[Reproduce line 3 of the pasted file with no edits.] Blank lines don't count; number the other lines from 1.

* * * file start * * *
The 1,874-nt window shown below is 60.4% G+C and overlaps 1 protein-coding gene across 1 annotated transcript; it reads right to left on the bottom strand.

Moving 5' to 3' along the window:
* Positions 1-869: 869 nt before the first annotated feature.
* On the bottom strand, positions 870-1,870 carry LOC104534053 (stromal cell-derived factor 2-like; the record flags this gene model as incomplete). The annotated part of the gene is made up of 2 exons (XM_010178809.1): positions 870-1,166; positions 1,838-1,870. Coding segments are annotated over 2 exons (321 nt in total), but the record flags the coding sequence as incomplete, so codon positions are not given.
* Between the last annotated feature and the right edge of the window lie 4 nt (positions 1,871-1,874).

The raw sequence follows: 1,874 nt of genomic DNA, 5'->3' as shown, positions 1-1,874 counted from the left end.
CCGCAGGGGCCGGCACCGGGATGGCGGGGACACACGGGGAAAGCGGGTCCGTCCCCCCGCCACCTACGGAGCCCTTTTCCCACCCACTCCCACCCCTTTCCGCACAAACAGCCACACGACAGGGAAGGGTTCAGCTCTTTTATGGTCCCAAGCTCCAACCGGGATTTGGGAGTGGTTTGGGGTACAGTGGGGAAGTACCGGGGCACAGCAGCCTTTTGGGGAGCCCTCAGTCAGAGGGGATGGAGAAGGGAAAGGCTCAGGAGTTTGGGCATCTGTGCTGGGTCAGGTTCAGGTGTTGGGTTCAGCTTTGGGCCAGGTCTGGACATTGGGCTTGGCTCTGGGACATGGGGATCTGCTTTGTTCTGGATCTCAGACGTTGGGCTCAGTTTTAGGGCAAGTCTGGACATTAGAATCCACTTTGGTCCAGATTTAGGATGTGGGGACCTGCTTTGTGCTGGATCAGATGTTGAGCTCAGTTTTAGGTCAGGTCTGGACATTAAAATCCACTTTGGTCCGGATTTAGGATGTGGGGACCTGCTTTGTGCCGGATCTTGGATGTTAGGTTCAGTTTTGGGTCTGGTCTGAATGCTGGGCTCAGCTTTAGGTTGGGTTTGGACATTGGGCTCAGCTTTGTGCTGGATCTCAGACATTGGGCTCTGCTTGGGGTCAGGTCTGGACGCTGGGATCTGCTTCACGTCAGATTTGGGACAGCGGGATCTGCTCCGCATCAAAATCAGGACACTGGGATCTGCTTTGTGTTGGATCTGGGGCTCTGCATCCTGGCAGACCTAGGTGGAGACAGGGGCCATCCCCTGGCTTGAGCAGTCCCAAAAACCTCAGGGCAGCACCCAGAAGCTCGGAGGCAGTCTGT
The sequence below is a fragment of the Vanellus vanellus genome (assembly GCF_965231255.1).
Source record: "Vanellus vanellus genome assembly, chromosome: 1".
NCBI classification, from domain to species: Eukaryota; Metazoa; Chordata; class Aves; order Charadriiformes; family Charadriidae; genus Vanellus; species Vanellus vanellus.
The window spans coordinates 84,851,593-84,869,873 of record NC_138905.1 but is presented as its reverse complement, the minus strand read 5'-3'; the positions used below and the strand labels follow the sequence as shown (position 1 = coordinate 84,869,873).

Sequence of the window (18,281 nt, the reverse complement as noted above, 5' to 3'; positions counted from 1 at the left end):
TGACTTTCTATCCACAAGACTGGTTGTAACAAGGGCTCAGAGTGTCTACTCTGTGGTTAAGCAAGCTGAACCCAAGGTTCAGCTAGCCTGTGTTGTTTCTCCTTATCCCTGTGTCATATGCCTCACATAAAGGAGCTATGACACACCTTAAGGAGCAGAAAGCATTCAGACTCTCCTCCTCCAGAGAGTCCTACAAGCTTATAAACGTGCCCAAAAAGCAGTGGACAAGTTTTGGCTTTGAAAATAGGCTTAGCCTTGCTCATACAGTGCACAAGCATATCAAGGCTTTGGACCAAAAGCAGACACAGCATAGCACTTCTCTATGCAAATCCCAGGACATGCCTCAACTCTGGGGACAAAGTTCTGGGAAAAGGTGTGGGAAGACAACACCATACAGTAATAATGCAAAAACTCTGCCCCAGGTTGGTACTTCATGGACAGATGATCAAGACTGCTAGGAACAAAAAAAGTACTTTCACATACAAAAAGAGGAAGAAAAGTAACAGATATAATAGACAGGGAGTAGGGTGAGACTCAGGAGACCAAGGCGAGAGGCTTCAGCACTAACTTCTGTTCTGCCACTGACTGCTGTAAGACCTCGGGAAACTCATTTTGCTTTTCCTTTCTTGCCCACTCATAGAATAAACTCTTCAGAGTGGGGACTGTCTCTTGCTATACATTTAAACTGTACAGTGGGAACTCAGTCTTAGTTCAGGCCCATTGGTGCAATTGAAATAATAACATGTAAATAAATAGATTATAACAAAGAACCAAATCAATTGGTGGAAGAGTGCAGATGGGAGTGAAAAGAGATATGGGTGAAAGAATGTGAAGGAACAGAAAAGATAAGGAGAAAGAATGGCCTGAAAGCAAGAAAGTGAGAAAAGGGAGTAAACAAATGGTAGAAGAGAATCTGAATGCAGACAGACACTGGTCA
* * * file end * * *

* Positions 1-869: 869 nt before the first annotated feature.